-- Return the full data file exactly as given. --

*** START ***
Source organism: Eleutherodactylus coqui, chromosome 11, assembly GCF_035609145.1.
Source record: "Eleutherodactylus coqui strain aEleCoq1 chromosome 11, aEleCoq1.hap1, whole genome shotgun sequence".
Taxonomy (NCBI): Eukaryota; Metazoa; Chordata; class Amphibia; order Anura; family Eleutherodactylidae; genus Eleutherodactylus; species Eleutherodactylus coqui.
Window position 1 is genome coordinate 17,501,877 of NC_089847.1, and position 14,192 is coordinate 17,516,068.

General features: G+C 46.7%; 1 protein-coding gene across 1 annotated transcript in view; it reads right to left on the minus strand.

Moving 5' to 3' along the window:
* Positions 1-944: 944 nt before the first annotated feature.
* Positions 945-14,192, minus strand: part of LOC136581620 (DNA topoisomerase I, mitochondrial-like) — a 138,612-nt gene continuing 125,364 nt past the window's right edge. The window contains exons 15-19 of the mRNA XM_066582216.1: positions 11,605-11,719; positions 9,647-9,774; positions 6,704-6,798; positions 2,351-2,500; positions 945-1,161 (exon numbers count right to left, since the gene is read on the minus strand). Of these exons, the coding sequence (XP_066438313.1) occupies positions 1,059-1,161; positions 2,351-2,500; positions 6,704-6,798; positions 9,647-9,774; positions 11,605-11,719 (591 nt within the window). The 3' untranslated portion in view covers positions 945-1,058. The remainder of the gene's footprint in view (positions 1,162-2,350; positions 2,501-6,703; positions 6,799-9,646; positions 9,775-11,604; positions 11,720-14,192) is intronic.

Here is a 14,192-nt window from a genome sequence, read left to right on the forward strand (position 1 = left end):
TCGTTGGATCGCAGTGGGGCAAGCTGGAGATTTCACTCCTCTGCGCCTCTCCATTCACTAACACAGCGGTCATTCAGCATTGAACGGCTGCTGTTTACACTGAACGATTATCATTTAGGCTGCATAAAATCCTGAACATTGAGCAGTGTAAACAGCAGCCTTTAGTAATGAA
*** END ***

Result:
Source organism: Eleutherodactylus coqui, chromosome 11, assembly GCF_035609145.1.
Source record: "Eleutherodactylus coqui strain aEleCoq1 chromosome 11, aEleCoq1.hap1, whole genome shotgun sequence".
Taxonomy (NCBI): Eukaryota; Metazoa; Chordata; class Amphibia; order Anura; family Eleutherodactylidae; genus Eleutherodactylus; species Eleutherodactylus coqui.
Window position 1 is genome coordinate 17,501,877 of NC_089847.1, and position 14,192 is coordinate 17,516,068.

General features: G+C 46.7%; 1 protein-coding gene across 1 annotated transcript in view; it reads right to left on the minus strand.

Moving 5' to 3' along the window:
* Positions 1-944: 944 nt before the first annotated feature.
* Positions 945-14,192, minus strand: part of LOC136581620 (DNA topoisomerase I, mitochondrial-like) — a 138,612-nt gene continuing 125,364 nt past the window's right edge. The window contains exons 15-19 of the mRNA XM_066582216.1: positions 11,605-11,719; positions 9,647-9,774; positions 6,704-6,798; positions 2,351-2,500; positions 945-1,161 (exon numbers count right to left, since the gene is read on the minus strand). Of these exons, the coding sequence (XP_066438313.1) occupies positions 1,059-1,161; positions 2,351-2,500; positions 6,704-6,798; positions 9,647-9,774; positions 11,605-11,719 (591 nt within the window). The 3' untranslated portion in view covers positions 945-1,058. The remainder of the gene's footprint in view (positions 1,162-2,350; positions 2,501-6,703; positions 6,799-9,646; positions 9,775-11,604; positions 11,720-14,192) is intronic.

Here is a 14,192-nt window from a genome sequence, read left to right on the forward strand (position 1 = left end):
TCGTTGGATCGCAGTGGGGCAAGCTGGAGATTTCACTCCTCTGCGCCTCTCCATTCACTAACACAGCGGTCATTCAGCATTGAACGGCTGCTGTTTACACTGAACGATTATCATTTAGGCTGCATAAAATCCTGAACATTGAGCAGTGTAAACAGCAGCCTTTAGTAATGAA